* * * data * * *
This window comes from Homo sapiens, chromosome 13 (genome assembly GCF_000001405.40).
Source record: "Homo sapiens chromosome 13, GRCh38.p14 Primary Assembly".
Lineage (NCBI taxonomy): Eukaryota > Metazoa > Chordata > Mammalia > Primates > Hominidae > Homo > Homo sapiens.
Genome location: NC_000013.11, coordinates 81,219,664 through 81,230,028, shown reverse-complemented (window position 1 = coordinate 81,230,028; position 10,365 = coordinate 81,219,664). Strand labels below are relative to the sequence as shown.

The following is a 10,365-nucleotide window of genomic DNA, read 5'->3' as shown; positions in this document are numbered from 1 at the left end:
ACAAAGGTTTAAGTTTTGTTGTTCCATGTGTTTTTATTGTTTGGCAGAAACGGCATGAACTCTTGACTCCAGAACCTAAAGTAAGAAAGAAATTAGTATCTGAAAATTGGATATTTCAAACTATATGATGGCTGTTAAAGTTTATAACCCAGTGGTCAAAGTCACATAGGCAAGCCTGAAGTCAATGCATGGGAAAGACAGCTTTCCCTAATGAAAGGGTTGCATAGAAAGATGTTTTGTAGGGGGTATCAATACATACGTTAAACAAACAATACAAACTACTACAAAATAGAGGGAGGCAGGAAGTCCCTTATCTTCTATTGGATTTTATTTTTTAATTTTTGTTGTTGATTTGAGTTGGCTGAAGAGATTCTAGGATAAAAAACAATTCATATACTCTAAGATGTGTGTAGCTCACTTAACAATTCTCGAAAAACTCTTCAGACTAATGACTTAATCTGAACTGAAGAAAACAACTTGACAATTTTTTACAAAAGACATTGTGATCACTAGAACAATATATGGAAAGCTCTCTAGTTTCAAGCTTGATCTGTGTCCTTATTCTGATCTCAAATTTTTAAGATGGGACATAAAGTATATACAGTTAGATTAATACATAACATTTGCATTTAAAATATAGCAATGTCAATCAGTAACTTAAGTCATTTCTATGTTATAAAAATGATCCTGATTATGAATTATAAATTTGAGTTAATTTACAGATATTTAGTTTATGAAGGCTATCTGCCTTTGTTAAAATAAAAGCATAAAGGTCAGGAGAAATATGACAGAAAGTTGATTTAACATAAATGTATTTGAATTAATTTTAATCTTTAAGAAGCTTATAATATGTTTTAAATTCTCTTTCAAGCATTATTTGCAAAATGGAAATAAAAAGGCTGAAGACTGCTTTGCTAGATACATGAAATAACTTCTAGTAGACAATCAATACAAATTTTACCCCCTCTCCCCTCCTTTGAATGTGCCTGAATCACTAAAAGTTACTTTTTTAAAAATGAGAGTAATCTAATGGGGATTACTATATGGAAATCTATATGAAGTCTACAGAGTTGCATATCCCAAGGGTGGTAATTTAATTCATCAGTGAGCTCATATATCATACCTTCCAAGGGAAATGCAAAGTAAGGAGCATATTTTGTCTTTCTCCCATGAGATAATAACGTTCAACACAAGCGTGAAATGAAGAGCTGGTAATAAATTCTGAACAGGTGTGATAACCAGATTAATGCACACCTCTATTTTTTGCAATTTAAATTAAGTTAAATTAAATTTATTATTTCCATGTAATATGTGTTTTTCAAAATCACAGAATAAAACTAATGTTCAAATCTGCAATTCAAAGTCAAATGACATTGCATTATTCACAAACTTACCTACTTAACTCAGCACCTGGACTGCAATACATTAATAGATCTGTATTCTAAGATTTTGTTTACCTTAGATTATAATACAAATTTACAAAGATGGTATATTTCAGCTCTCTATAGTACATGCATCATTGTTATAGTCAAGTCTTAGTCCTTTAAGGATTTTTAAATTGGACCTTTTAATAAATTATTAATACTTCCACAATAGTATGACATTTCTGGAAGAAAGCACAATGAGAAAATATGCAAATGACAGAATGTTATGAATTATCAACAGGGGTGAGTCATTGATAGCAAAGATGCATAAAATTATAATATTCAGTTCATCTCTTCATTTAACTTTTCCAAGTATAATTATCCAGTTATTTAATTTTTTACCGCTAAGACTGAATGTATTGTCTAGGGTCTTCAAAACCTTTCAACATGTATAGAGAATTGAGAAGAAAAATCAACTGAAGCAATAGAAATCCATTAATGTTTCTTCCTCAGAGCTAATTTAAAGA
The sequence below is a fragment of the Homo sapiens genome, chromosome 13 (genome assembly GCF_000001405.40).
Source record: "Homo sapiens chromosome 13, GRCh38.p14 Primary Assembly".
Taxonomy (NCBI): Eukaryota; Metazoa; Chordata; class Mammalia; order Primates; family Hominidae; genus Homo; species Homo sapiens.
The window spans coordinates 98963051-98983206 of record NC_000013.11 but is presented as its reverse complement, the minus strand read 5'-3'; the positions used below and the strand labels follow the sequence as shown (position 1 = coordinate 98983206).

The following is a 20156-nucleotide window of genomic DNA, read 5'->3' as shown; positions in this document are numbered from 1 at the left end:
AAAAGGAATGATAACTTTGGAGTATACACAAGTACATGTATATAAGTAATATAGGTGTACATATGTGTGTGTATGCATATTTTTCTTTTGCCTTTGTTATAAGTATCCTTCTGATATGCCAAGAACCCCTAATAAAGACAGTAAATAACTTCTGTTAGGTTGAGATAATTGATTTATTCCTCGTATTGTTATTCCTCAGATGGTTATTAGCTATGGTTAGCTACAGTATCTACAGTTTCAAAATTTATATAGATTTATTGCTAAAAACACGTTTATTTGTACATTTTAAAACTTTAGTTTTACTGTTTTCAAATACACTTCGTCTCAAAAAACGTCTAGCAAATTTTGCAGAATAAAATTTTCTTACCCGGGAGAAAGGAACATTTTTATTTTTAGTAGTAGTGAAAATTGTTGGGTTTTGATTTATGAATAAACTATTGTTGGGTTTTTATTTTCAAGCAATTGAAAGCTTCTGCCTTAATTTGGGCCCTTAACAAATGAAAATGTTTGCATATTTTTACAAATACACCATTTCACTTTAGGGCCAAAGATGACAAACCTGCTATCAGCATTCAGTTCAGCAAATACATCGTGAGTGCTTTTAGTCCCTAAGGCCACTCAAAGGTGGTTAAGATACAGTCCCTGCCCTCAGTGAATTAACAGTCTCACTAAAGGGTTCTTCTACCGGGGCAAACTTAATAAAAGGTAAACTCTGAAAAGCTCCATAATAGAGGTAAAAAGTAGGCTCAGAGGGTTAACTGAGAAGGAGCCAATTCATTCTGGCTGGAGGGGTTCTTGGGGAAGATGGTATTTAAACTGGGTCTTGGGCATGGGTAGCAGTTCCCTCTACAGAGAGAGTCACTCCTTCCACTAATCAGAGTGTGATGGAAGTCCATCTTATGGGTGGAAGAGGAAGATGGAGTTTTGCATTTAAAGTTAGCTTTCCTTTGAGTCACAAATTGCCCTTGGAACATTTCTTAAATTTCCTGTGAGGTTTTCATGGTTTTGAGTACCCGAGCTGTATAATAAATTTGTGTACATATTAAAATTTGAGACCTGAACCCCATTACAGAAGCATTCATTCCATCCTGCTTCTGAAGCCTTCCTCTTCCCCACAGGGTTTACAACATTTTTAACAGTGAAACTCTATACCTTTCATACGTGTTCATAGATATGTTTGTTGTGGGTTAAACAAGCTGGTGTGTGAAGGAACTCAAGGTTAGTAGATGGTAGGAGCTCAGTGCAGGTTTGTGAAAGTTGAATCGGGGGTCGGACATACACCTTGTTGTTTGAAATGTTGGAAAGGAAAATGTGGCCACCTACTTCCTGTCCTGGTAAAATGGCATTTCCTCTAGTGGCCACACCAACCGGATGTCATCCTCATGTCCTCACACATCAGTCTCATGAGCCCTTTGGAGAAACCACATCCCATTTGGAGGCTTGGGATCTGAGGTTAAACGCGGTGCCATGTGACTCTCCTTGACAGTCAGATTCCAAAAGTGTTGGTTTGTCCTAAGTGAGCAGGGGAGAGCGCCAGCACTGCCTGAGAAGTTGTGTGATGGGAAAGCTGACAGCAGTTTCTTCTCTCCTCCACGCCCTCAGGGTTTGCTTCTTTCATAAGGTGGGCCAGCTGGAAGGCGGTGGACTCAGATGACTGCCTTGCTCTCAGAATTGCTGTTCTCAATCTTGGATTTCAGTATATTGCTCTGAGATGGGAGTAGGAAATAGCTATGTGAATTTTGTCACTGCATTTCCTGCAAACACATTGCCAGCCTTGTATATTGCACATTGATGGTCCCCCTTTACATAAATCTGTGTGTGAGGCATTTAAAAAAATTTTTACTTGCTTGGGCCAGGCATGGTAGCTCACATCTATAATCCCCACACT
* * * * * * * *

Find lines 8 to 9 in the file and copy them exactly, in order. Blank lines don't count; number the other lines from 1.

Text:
Source record: "Homo sapiens chromosome 13, GRCh38.p14 Primary Assembly".
Taxonomy (NCBI): Eukaryota; Metazoa; Chordata; class Mammalia; order Primates; family Hominidae; genus Homo; species Homo sapiens.